During this talk I will discuss the ideas of parent children relationships and the times when the children reach a certain age group 11-18. During this age group the relationship between the parent and child can sometimes change. In some situations the relationship can continue from both parties to be loving and caring however conflict can occur, here in the 21st century this is normally because of the things in the world that children at that age become aware of, these are: alcohol, drugs and boys which in a lot of situations lead to sex. But this relationship can also involve small things like messy bedrooms and schoolwork. As I mentioned these things all cause a problem for us in the 21st centaury however in Elizabethan times this was less likely to occur this is because during the Elizabethan era a woman was the property of her father until she was given to her new master, her husband.
Her father decided the course of a young woman’s life and then later that decision-making process was passed to her husband. Women moved from their father’s home straight into the role of wife and had little choice but to accept that they lived in a male dominated society. The codes and conventions of patriarchal society meant that women had to play the role of the silent and obedient daughter or wife. But in some cases the daughter would not wish to be married to her father’ choice this was normally because she would have found her own love and wished to be with that person she finds worthy of her and not who her father finds worthy of her, this is normally the stage when the conflict would occur in Elizabethan times and the relationship between the parent then changes.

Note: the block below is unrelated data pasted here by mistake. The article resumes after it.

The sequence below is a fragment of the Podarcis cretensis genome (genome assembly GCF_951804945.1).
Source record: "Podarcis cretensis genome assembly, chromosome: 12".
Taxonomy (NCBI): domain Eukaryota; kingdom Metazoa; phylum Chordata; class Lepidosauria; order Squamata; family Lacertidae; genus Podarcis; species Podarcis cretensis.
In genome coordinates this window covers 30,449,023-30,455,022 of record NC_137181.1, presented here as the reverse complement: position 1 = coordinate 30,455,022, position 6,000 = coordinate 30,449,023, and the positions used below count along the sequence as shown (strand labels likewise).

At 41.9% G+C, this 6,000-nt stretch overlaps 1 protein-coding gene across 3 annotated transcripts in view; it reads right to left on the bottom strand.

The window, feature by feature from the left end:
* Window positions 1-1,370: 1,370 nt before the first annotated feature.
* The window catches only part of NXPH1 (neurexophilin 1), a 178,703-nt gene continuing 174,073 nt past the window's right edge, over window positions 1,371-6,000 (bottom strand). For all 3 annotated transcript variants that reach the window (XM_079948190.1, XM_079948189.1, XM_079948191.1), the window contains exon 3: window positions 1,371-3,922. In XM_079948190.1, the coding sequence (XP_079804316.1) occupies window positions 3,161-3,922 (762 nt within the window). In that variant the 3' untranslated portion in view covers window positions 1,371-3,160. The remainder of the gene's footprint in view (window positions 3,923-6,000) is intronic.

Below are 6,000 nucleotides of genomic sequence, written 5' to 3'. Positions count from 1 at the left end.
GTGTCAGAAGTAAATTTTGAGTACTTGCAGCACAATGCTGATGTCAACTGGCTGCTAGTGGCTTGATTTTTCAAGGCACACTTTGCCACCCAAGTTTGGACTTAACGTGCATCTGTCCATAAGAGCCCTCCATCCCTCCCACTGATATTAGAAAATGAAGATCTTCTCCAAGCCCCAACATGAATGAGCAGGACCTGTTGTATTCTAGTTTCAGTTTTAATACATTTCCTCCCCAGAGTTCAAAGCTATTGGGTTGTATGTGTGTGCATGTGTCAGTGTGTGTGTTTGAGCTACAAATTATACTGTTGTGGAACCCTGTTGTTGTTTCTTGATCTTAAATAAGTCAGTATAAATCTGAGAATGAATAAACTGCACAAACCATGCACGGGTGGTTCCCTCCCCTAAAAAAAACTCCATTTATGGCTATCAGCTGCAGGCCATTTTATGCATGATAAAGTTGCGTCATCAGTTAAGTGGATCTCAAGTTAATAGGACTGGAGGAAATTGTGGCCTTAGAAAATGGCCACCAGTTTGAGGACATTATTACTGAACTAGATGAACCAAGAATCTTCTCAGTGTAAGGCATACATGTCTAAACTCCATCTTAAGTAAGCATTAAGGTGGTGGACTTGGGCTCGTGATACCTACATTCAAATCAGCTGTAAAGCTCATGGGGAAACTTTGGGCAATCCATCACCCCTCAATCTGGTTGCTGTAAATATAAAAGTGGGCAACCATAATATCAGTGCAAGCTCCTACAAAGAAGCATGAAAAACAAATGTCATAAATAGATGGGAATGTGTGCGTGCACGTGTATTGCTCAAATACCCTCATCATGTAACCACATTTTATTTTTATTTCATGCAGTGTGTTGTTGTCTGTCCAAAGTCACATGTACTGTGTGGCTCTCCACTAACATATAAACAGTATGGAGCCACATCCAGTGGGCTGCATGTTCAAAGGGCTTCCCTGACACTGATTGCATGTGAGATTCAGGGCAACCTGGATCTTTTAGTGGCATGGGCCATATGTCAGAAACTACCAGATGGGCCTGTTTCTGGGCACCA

Shakespeare often features this type of relationships in his plays or the aspects of life at that time.
Based on the facts that this talk is about parent and children relationships in particularly I will be examining the relationship between Juliet and her parents.
The relationship between her mother and father is how a relationship would be expected, Juliet is obedient to her mother and father and answers to their orders when given. This seems to give the view that they have a healthy loving relationship of the time and care for each other just as much as any other child would.
In act 1 scene 2 Juliet’s father seems caring at first we know this information because Paris, a nobleman, endowed with all the qualities that would make him (in Juliet’s parent’s eyes) and ideal husband for Juliet. Asks Capulet (Juliet’s father) if he can marry Juliet. But when Juliet’s father suggests that she is too young.
“But saying o’er what I have said before:
My child is yet a stranger in the world,
She hath not seen the change of fourteen years;
Let two more summers wither in their pride,
Ere we may think her ripe to be a bride.”
This quote shows us that Capulet seems reluctant initially to arrange Juliet’s marriage despite the presence of a suitable husband, this suggesting she is still too young. This would be considered quite normal to arrange a marriage for a daughter as young as twelve, so Capulet is perhaps not so typical here.
Paris then chooses to argue that there are younger girls who are mothers.
“Younger than she are happy mothers made.”
Capulet then suggests that marrying too young can spoil young women.
“And too soon marr’d are those so early made.
Earth hath swallow’d all my hopes but she;
She’s the hopeful lady of my earth.”
This point in the play suggests that Capulet’s marriage may be an example of this.